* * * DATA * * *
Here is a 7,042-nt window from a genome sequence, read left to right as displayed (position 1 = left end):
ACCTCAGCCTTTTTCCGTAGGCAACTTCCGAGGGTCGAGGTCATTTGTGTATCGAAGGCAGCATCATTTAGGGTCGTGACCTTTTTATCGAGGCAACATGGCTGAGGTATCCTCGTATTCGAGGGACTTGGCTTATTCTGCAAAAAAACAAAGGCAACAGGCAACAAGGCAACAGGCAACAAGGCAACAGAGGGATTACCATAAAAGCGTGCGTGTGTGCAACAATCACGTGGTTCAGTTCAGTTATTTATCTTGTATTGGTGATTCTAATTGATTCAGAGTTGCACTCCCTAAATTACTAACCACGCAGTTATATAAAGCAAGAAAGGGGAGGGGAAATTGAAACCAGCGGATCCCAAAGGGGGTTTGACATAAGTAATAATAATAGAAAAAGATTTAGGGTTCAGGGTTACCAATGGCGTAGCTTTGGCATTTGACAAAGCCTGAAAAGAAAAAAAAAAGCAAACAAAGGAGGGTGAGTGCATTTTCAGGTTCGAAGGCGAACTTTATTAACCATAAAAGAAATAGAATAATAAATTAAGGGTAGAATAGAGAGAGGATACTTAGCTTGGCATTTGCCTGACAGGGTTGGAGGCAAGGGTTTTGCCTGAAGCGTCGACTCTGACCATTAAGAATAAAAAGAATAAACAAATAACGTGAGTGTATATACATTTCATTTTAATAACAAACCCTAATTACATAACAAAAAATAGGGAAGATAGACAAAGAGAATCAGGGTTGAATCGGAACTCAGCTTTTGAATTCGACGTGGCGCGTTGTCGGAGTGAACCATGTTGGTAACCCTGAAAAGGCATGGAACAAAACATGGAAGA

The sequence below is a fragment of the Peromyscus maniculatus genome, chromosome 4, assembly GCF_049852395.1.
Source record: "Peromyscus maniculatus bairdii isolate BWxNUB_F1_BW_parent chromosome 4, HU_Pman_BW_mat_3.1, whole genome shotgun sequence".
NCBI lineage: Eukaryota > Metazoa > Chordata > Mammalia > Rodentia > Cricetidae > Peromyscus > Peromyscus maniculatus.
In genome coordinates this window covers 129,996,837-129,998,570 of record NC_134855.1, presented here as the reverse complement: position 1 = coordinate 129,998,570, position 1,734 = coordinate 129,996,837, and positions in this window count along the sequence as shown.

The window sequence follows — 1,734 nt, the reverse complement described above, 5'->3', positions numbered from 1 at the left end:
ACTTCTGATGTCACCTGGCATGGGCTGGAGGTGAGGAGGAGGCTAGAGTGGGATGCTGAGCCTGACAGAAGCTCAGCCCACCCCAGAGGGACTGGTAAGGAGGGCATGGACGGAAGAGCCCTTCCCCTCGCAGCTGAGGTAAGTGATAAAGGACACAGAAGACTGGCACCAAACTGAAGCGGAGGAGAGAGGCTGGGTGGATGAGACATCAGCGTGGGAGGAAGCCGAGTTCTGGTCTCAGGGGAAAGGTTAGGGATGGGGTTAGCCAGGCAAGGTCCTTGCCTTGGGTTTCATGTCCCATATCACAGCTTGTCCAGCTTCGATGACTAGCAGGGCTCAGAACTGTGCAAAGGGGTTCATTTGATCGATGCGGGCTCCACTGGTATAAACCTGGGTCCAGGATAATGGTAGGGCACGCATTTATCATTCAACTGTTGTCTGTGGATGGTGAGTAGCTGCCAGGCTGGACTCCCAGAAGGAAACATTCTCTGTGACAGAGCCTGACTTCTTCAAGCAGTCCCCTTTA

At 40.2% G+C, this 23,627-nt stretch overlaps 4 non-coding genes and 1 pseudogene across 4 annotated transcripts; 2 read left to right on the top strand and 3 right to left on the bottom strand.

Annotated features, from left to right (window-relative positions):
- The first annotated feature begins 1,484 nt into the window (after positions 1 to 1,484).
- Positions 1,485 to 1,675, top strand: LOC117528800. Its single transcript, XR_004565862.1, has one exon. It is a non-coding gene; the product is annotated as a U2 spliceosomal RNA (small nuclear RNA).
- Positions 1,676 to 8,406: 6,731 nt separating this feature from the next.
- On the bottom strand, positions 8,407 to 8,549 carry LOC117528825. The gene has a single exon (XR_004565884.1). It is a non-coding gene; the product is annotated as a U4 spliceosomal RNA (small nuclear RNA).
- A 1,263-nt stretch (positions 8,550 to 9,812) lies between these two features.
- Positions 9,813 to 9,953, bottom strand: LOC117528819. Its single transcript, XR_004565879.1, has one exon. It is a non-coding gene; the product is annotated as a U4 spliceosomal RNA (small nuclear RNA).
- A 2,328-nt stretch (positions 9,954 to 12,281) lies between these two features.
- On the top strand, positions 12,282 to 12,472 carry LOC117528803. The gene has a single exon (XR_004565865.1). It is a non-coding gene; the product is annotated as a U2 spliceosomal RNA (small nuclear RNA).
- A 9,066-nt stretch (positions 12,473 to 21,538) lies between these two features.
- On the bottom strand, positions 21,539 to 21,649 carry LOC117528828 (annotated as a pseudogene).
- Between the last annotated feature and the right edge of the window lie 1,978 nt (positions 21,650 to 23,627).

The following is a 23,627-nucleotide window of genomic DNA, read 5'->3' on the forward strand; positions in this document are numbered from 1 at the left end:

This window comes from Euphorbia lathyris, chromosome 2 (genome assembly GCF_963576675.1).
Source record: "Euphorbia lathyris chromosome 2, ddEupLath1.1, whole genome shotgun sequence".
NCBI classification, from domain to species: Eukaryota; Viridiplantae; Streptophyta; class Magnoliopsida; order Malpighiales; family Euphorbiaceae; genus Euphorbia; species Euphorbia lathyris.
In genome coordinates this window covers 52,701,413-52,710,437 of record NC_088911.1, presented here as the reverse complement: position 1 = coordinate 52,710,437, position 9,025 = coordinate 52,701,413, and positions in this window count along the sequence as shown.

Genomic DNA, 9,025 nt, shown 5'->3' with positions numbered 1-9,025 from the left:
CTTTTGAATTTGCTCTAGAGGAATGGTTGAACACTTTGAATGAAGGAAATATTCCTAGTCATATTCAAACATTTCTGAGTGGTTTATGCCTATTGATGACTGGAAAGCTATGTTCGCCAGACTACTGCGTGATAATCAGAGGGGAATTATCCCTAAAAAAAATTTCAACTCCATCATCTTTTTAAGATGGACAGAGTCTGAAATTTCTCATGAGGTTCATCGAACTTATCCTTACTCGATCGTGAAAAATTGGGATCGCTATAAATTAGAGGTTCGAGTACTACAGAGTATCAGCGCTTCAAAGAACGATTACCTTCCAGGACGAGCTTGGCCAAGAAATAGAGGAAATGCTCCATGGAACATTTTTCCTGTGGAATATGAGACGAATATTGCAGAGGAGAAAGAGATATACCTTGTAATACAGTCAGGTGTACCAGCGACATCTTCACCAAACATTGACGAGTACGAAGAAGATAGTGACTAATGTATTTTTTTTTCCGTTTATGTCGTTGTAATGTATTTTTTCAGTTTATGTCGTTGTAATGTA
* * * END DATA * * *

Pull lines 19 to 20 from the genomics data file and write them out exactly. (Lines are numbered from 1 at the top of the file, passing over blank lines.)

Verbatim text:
- A 9,066-nt stretch (positions 12,473 to 21,538) lies between these two features.
- On the bottom strand, positions 21,539 to 21,649 carry LOC117528828 (annotated as a pseudogene).